Marina Lewycka shot to literary fame in 2005 with her debut novel, A Short History of Tractors in Ukrainian. Despite its unwieldy title it sold a million copies in the UK and was long-listed for the Man Booker Prize and shortlisted for the Orange Prize.
Lewycka's following two novels, Two Caravans and We Are All Made Of Glue, also included themes of Eastern Europe.
Lewycka was born in Germany in a refugee camp just after the war, and moved to England with her parents as a baby. Her books seem to take much inspiration from her own life and family history (she discovered her long-lost family in the Ukraine just after she wrote her debut novel).
Her latest book, Various Pets Alive and Dead, tells the story of Doro and Marcus, two ageing hippies in the UK whose children are now grown. Oolie-Ana is their adopted Down syndrome daughter who wants to move out and exert her independence. Doro doesn't want her to, for various reasons, including fear of an empty nest.
Meanwhile, Doro and Marcus's other two children, Serge and Clara, are rebelling against their parents' beliefs as best they can-- by conforming.
Serge is pretending to write his PhD in Cambridge when actually he is putting his maths genius to work as an analyst in the City, while Clara works as a teacher.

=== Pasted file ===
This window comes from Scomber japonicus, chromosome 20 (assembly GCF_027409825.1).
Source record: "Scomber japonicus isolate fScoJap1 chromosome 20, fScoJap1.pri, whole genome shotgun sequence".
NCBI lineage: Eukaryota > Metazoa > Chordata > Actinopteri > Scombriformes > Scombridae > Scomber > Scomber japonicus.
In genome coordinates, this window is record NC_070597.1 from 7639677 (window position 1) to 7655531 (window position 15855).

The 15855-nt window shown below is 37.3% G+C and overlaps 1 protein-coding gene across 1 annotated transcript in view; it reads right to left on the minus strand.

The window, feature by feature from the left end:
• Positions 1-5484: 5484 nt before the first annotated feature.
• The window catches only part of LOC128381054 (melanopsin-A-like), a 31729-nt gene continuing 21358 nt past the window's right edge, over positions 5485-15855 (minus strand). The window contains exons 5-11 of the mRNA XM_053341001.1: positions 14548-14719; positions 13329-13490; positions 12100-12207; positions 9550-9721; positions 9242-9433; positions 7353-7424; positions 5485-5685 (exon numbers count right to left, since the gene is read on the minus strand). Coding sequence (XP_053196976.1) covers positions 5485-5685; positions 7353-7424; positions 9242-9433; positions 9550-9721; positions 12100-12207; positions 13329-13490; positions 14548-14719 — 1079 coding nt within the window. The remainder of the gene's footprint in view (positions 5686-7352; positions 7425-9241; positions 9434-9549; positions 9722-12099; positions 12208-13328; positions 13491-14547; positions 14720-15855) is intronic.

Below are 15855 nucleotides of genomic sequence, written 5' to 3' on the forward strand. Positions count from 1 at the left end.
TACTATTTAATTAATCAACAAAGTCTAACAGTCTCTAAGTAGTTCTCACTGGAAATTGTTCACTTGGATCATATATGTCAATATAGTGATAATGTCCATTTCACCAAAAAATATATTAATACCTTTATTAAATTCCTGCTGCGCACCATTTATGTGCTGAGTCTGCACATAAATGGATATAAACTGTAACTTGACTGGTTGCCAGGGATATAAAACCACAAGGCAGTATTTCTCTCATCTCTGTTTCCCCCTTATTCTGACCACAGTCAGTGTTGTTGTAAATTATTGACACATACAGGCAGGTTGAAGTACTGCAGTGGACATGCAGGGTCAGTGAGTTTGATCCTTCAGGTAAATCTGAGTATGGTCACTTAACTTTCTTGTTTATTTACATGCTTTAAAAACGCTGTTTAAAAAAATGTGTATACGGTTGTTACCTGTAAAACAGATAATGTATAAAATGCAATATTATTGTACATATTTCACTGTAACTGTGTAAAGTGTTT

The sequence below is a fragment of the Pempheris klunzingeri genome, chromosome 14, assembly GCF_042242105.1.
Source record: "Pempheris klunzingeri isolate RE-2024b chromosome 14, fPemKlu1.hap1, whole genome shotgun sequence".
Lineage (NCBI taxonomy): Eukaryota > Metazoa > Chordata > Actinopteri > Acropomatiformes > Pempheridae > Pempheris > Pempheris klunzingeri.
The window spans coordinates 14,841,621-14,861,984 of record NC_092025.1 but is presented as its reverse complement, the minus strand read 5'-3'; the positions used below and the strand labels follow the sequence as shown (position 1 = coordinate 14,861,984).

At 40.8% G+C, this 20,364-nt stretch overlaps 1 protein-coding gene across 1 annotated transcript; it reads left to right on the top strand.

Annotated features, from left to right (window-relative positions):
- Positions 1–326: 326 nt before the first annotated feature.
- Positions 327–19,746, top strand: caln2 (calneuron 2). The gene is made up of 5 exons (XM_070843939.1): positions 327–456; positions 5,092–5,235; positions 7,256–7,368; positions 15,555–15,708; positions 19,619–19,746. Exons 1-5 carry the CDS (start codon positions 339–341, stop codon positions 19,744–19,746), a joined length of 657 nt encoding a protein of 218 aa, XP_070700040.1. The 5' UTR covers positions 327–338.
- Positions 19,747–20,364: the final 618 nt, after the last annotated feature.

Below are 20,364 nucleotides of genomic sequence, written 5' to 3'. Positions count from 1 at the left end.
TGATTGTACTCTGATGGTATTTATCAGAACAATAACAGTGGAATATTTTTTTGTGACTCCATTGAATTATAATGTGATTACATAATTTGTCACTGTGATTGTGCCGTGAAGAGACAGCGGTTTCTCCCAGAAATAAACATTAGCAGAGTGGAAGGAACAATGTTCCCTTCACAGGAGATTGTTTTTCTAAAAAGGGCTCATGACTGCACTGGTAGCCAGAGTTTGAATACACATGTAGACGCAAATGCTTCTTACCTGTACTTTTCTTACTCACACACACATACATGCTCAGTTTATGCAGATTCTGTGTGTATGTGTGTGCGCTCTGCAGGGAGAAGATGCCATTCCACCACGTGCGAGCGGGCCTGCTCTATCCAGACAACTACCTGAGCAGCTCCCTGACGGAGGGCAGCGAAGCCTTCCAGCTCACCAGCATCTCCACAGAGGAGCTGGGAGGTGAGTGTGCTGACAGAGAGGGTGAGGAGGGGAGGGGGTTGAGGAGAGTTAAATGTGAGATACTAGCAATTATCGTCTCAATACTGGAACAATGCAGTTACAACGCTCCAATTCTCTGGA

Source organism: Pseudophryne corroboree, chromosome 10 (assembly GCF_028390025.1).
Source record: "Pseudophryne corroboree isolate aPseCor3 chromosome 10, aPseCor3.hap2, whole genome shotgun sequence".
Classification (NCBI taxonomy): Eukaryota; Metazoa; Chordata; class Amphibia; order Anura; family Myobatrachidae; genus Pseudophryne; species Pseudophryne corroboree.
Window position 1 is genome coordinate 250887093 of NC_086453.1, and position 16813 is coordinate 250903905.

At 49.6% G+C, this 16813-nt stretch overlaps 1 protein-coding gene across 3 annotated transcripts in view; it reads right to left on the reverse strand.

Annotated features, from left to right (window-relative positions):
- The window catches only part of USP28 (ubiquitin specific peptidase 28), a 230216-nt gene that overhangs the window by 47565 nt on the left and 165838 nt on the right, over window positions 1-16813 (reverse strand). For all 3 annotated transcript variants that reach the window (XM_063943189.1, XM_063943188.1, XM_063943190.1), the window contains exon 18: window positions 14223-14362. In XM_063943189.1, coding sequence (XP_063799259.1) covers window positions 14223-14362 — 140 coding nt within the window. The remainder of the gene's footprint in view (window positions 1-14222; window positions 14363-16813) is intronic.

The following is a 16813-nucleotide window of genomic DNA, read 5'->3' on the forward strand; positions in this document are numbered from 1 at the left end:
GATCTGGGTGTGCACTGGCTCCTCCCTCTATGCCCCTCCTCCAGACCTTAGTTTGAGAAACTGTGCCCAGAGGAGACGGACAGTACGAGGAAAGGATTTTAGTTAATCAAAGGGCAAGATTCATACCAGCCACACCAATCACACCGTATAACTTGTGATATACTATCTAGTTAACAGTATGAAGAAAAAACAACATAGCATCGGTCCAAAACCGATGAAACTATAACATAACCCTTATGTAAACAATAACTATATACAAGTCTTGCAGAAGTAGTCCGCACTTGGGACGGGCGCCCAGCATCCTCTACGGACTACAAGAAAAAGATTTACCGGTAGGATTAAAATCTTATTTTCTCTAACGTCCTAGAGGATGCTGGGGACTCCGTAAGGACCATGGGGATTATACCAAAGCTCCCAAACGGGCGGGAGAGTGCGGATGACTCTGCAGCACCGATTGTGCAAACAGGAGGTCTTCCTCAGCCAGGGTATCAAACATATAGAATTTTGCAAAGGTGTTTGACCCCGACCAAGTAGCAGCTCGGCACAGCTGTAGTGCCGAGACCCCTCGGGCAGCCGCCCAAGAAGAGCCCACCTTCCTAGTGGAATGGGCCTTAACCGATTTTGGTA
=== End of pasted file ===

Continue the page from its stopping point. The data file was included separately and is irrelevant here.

Themes of communism are still here, in their own way, in the form of a 1970s commune, which sits nicely alongside the individualist Serge's pursuit of the markets for his own gains.
Lewycka quite subtly analyses how selfish behaviour impacts on our fellows in a kind of butterfly effect, from the smallest transgression of an irresponsible dog-owner allowing it to poop on the street to the reckless behaviour of masters of the universe triggering the financial crisis.
This crisis is at the heart of the book and I found my appetite for reading a caper on the collapse of the economy has declined as sharply as a stock in freefall.
The tone just feels too light for its subject matter. The characters never feel real, either. In fact, of all the characters (and the story is told from several perspectives) Doro and Marcus were the only ones I really believed in.
There are, however, moments when Lewycka's emotional insight can knock you sideways, like when Doro realises what she misses is not, in fact, her old garden but the prime of her own life.
That is an incredibly affecting moment filled with pathos but for the most part, this novel is just a charming distraction.